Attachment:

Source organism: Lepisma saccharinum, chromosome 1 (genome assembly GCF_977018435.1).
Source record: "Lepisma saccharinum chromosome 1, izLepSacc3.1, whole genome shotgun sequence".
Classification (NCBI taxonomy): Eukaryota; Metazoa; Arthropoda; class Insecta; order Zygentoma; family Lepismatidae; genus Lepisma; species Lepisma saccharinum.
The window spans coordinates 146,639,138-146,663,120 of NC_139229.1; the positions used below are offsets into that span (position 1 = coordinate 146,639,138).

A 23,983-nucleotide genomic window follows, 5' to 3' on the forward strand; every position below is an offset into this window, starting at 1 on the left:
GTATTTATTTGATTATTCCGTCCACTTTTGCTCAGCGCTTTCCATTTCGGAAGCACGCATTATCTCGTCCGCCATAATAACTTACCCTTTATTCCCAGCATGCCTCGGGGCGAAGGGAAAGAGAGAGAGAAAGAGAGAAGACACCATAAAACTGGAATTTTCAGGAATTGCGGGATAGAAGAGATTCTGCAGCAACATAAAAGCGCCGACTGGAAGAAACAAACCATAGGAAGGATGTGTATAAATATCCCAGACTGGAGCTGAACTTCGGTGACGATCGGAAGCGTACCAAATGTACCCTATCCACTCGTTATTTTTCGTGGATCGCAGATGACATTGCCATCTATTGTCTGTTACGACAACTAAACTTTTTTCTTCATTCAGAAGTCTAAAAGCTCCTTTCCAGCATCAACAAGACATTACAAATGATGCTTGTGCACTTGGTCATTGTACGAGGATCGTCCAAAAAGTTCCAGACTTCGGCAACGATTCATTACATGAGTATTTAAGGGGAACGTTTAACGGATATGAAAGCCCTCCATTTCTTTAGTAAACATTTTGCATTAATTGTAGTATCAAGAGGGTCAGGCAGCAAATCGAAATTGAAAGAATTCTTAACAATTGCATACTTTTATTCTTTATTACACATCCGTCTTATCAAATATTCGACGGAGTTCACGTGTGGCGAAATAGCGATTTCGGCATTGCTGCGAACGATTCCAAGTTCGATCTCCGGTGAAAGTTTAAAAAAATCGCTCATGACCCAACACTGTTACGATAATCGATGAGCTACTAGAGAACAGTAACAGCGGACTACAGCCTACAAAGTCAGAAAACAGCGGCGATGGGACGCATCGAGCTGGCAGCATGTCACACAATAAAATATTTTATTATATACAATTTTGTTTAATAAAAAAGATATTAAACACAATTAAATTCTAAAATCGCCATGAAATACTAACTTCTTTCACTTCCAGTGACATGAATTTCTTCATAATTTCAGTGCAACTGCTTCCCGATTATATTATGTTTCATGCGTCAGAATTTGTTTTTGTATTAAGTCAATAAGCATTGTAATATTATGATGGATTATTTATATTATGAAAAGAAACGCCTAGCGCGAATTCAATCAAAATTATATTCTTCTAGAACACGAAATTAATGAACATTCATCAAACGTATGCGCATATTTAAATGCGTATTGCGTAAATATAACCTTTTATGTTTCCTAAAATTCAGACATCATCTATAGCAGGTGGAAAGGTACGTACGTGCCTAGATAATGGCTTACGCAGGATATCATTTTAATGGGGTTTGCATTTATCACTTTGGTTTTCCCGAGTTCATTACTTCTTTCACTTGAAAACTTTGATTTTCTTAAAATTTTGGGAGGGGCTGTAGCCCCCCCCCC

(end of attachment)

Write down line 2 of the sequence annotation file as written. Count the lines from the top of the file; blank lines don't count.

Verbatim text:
Source record: "Lepisma saccharinum chromosome 1, izLepSacc3.1, whole genome shotgun sequence".